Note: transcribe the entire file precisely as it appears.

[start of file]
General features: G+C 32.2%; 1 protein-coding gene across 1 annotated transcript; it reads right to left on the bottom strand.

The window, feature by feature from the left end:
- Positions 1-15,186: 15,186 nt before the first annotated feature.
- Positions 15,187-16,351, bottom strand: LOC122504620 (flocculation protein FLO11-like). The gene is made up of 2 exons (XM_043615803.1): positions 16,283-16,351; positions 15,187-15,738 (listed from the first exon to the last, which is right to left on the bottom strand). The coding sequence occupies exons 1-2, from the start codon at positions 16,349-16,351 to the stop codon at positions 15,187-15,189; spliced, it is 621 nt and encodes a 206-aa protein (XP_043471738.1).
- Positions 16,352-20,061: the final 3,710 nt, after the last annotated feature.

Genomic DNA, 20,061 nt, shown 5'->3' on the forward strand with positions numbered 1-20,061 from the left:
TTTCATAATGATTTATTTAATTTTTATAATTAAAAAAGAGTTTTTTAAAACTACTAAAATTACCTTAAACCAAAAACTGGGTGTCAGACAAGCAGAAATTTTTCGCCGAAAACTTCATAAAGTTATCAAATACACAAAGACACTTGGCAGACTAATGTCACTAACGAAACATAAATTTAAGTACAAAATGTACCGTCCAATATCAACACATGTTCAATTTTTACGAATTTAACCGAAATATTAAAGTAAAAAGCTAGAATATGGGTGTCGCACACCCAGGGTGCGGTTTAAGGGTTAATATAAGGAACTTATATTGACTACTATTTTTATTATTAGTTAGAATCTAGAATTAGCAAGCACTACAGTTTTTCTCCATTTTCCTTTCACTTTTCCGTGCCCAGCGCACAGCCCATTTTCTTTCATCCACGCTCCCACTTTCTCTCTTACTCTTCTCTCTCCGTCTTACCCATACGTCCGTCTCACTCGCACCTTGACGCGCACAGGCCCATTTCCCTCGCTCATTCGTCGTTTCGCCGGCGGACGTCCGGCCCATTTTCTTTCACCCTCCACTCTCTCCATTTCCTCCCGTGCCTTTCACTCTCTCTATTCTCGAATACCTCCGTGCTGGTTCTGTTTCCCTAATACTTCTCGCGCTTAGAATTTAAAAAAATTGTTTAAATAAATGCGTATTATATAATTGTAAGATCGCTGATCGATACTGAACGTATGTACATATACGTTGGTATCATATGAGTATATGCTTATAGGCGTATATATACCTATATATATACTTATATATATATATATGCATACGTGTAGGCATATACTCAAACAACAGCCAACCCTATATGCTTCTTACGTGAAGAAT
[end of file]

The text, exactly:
General features: G+C 32.2%; 1 protein-coding gene across 1 annotated transcript; it reads right to left on the bottom strand.

The window, feature by feature from the left end:
- Positions 1-15,186: 15,186 nt before the first annotated feature.
- Positions 15,187-16,351, bottom strand: LOC122504620 (flocculation protein FLO11-like). The gene is made up of 2 exons (XM_043615803.1): positions 16,283-16,351; positions 15,187-15,738 (listed from the first exon to the last, which is right to left on the bottom strand). The coding sequence occupies exons 1-2, from the start codon at positions 16,349-16,351 to the stop codon at positions 15,187-15,189; spliced, it is 621 nt and encodes a 206-aa protein (XP_043471738.1).
- Positions 16,352-20,061: the final 3,710 nt, after the last annotated feature.

Genomic DNA, 20,061 nt, shown 5'->3' on the forward strand with positions numbered 1-20,061 from the left:
TTTCATAATGATTTATTTAATTTTTATAATTAAAAAAGAGTTTTTTAAAACTACTAAAATTACCTTAAACCAAAAACTGGGTGTCAGACAAGCAGAAATTTTTCGCCGAAAACTTCATAAAGTTATCAAATACACAAAGACACTTGGCAGACTAATGTCACTAACGAAACATAAATTTAAGTACAAAATGTACCGTCCAATATCAACACATGTTCAATTTTTACGAATTTAACCGAAATATTAAAGTAAAAAGCTAGAATATGGGTGTCGCACACCCAGGGTGCGGTTTAAGGGTTAATATAAGGAACTTATATTGACTACTATTTTTATTATTAGTTAGAATCTAGAATTAGCAAGCACTACAGTTTTTCTCCATTTTCCTTTCACTTTTCCGTGCCCAGCGCACAGCCCATTTTCTTTCATCCACGCTCCCACTTTCTCTCTTACTCTTCTCTCTCCGTCTTACCCATACGTCCGTCTCACTCGCACCTTGACGCGCACAGGCCCATTTCCCTCGCTCATTCGTCGTTTCGCCGGCGGACGTCCGGCCCATTTTCTTTCACCCTCCACTCTCTCCATTTCCTCCCGTGCCTTTCACTCTCTCTATTCTCGAATACCTCCGTGCTGGTTCTGTTTCCCTAATACTTCTCGCGCTTAGAATTTAAAAAAATTGTTTAAATAAATGCGTATTATATAATTGTAAGATCGCTGATCGATACTGAACGTATGTACATATACGTTGGTATCATATGAGTATATGCTTATAGGCGTATATATACCTATATATATACTTATATATATATATATGCATACGTGTAGGCATATACTCAAACAACAGCCAACCCTATATGCTTCTTACGTGAAGAAT